1) A MILLION THANKS to all of you who have taken the time to write and tell me how valuable, enjoyable, informational my blog have been for you – please know it is greatly appreciated.
2) Next, here are some answers to your questions:
: Survival Blog – I do not know and will not start a survival blog nor will I be providing survival tips as I am definitely not an expert in this arena.
: If you would like to take part of my blog content for yours, feel free to do so. However, please make sure you reference where you obtained the information – it is extremely critical that you do so.
: I do not know how to include plugins or targeted keywords so blogs can be ranked higher in the cyberspace world
: Here’s how you subscribe to my blog:
Step Two: Click on “Entries” on the blog page. It is located on the top right of the page (just above my headshot)
Step Three: Depending on the Internet source, the “Entries” page will look different. If using Mozilla Firefox, simply select an option you wish to subscribe from, and click “Subscribe Now.”
If using Microsoft Outlook, the most recent entry should appear in a folder marked “From the Desk of Dean Waite”, beneath the RSS Feeds.
Step Four: If using Internet Explorer, click on the Link “Subscribe to this feed”, and select in the drop down menu where you would like to subscribe from. Next, click on the button “Subscribe”.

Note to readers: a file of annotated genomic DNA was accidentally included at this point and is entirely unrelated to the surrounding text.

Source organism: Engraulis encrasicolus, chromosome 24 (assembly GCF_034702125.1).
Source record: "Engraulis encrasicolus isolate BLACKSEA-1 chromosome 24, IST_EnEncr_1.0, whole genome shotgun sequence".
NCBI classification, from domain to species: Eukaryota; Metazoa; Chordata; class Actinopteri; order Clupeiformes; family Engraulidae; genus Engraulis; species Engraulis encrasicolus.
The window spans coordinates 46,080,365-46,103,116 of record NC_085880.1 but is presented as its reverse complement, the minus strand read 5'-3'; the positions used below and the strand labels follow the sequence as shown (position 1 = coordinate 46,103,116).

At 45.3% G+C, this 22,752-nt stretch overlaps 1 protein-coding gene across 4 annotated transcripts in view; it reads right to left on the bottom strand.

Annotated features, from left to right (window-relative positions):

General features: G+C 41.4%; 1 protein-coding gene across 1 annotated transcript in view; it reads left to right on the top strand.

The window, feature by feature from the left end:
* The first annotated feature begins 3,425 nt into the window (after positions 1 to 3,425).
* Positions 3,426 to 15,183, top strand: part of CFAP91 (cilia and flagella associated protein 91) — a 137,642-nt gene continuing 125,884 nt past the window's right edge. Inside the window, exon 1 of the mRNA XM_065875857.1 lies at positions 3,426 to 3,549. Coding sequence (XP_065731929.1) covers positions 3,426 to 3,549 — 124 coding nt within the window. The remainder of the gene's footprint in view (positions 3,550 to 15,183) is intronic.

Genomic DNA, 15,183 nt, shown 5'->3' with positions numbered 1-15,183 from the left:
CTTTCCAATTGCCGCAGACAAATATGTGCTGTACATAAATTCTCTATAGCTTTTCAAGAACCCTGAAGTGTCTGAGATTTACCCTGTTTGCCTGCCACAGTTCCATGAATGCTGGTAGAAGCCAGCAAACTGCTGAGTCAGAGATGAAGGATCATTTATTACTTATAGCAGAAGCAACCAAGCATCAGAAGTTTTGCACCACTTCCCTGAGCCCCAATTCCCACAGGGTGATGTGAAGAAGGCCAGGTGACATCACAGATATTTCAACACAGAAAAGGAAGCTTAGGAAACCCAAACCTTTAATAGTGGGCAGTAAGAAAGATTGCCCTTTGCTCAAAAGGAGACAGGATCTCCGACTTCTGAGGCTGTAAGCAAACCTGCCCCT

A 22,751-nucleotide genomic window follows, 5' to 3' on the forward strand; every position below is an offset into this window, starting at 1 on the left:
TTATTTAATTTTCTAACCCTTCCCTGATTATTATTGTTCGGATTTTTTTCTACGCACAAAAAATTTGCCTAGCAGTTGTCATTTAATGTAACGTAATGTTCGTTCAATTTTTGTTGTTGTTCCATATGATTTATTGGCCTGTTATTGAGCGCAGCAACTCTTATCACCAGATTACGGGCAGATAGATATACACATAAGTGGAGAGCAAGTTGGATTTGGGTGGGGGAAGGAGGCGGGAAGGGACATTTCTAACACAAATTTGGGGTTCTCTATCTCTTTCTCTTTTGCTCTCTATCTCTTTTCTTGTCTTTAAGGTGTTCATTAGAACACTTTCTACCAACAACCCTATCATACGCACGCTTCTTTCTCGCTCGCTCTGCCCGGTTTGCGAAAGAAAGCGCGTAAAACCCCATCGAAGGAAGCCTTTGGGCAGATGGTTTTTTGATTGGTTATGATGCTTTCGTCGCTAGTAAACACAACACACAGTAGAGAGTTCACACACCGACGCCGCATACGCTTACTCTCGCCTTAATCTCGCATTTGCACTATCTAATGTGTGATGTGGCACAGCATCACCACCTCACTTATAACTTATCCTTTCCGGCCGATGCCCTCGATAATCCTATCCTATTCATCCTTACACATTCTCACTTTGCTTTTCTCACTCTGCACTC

If using Microsoft Outlook, the most recent entry should appear in a folder marked “From the Desk of Dean Waite”, beneath the RSS Feeds. Click on the button “Subscribe”.
Step Five: All finished!
If you are using Outlook, a folder, “From the Desk of Dean Waite” should appear below the RSS Feeds.
: The web host I used is wordpress.com.
: No, you may not affiliate link to my host.
: I do not know why my site load so fast but this is how it was developed . . .
This site was developed by Chatham University’s IT department, which privately created the template, as with other Chatham blogs, and chose Word Press as the blogging source. The blog is user friendly, simple, and well managed because it was created by a University department. Usually, whatever Internet browser you are using may affect the overall appearance and how quickly the blog loads.
3) I do appreciate all the comments that I am receiving from my blog – in fact I am blown-away by it. Please know that I do review them once in a while but the numbers and the speed that they are coming in makes it impossible to keep up hence, please do know that I will more likely not respond to the comments. If you truly need a respond please indicate so.